What to Do About the Security Vulnerability BlueKeep

Sreeraj Vasukuttan

You may remember the Spectre/Meltdown event that shook the security world in the beginning of 2018. Today, we need to inform you about the remote code execution vulnerability CVE-2019-0708, also known as BlueKeep. To exploit this vulnerability, an attacker would need to send a specifically crafted request to the target system’s Remote Desktop Service via RDP.

You might have seen the term “wormable” popping up on the Internet in relation to this vulnerability. What that means is that a malicious actor could release a malware that could potentially exploit the vulnerability and spread itself from computer to computer using the Internet without the need of user interaction, which is how the WannaCry malware spread from system to system.

Simple Fixes

On May 14th, Microsoft released a patch against this vulnerability for Windows 7, Windows Server 2008, and Windows Server 2008 R2. Microsoft also took a rare action of releasing patches for Windows XP and Windows 2003 as well. However, these patches were not released though their regular Patch Tuesday method. Instead, if you’re still running either of these OSes, you can download the fixes from the Customer Guidance page.

On their security blog, Microsoft warned users to download and apply the patch ASAP, since it is highly likely bad actors will exploit this vulnerability, even though there are no reported cases of such events yet. On May 30th, Microsoft published a follow-up blog post as reminder to the users who hadn’t applied the patches yet. In this post, Microsoft confirmed that there are nearly one million computers connected directly to the Internet that are still vulnerable. Here are the highlights of Microsoft’s follow-up blog post on the issue:

“Microsoft is confident that an exploit exists for this vulnerability, and if recent reports are accurate, nearly one million computers connected directly to the Internet are still vulnerable to CVE-2019-0708. Many more within corporate networks may also be vulnerable. It only takes one vulnerable computer connected to the Internet to provide a potential gateway into these corporate networks, where advanced malware could spread, infecting computers across the enterprise. This scenario could be even worse for those who have not kept their internal systems updated with the latest fixes, as any future malware may also attempt further exploitation of vulnerabilities that have already been fixed.”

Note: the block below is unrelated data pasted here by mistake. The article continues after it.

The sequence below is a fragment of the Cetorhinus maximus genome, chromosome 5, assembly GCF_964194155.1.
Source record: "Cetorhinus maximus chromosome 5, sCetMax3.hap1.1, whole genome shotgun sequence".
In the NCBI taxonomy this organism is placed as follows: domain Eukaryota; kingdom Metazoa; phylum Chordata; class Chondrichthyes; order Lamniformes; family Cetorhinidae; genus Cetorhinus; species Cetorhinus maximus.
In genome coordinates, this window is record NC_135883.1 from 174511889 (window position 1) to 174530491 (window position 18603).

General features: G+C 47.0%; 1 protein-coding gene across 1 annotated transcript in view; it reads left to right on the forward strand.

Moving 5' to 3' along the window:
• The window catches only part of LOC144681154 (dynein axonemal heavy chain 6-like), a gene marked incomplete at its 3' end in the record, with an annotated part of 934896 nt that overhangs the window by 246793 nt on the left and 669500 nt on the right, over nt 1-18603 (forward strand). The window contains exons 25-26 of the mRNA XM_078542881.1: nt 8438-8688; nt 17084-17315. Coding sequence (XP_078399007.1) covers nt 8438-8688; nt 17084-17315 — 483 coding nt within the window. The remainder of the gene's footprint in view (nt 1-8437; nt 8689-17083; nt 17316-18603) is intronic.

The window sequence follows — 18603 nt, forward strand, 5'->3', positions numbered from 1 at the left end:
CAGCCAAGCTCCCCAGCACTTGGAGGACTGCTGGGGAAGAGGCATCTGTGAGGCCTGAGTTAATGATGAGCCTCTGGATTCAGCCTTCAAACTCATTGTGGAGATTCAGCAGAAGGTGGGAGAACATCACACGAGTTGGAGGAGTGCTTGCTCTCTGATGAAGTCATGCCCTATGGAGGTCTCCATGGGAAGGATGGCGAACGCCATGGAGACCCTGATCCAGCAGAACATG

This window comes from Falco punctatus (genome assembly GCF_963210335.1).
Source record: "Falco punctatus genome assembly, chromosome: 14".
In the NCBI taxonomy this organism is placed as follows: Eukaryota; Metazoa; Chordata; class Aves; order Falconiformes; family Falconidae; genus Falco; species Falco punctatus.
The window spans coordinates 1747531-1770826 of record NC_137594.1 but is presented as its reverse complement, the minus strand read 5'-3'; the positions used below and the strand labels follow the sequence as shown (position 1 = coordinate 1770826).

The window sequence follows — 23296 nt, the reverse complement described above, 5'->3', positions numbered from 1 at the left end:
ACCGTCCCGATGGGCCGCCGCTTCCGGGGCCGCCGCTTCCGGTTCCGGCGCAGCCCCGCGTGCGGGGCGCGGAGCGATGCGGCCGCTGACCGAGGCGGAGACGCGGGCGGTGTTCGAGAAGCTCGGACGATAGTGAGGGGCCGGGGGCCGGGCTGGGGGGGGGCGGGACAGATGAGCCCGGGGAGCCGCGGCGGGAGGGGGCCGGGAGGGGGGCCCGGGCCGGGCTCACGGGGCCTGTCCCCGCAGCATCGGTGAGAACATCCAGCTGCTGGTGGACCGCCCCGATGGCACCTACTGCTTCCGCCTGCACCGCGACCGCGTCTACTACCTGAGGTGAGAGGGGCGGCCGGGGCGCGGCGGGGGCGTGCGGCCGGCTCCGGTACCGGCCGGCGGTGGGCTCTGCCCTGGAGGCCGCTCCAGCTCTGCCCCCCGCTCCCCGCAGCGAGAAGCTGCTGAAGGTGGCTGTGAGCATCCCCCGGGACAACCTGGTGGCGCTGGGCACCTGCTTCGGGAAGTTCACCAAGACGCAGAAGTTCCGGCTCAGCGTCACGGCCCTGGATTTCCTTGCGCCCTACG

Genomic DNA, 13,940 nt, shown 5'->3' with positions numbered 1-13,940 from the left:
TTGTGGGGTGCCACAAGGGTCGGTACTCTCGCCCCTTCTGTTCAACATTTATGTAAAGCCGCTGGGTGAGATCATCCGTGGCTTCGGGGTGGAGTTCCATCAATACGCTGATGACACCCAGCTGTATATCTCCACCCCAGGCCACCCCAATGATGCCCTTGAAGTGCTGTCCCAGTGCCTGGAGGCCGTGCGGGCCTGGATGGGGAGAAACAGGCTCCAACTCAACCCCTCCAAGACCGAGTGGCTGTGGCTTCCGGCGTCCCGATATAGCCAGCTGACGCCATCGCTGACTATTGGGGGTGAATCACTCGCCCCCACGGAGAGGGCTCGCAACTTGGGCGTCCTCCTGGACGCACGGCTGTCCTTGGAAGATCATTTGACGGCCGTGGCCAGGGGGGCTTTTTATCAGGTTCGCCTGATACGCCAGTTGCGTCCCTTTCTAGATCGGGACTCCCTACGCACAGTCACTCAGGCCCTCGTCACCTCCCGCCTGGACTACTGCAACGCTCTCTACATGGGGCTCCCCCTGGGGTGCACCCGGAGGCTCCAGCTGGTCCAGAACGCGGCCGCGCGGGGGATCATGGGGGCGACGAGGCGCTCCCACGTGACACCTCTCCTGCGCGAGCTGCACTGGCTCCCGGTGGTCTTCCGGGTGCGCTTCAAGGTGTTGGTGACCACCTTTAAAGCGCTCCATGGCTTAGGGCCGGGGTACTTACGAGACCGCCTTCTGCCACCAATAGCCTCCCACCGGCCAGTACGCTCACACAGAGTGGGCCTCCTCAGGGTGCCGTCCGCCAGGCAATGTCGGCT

Be Sure to Follow All Security Measures

Microsoft urges their customers on the old systems to apply the patches and take the precautionary measures as recommended by the security experts. The NSA also issued a cyber security advisory on June 4th in order to urge users to apply the patches provided by Microsoft to vulnerable PCs. NSA also recommends the following additional measures:

  • Block TCP Port 3389 at your firewalls, especially any perimeter firewalls exposed to the Internet. This port is used in RDP protocol and will block attempts to establish a connection.
  • Enable Network Level Authentication. This security improvement requires attackers to have valid credentials to perform remote code authentication.
  • Disable Remote Desktop Services if they are not required. Disabling unused and unneeded services helps reduce exposure to security vulnerabilities overall and is a best practice even without the BlueKeep (CVE-2019-0708) threat.

An Ideal Time to Upgrade

The good news is that if you are already on Windows 10 or Windows 8, you are not affected by the vulnerability since Microsoft has heavily invested in improving the security of modern systems through major architectural updates. This security issue is another reason to make the move to a modern PC with a modern OS.

If you have any questions about the implications of this issue for your environment, reach out to our experts. And we’ll be sure to keep you updated as the story of this vulnerability develops.

Sreeraj Vasukuttan is a Technical Marketing Manager at Connection with a passion for technology and marketing. He enjoys writing about cloud, security, and end-user compute. In his free time, he loves watching films, cooking, and traveling with his family.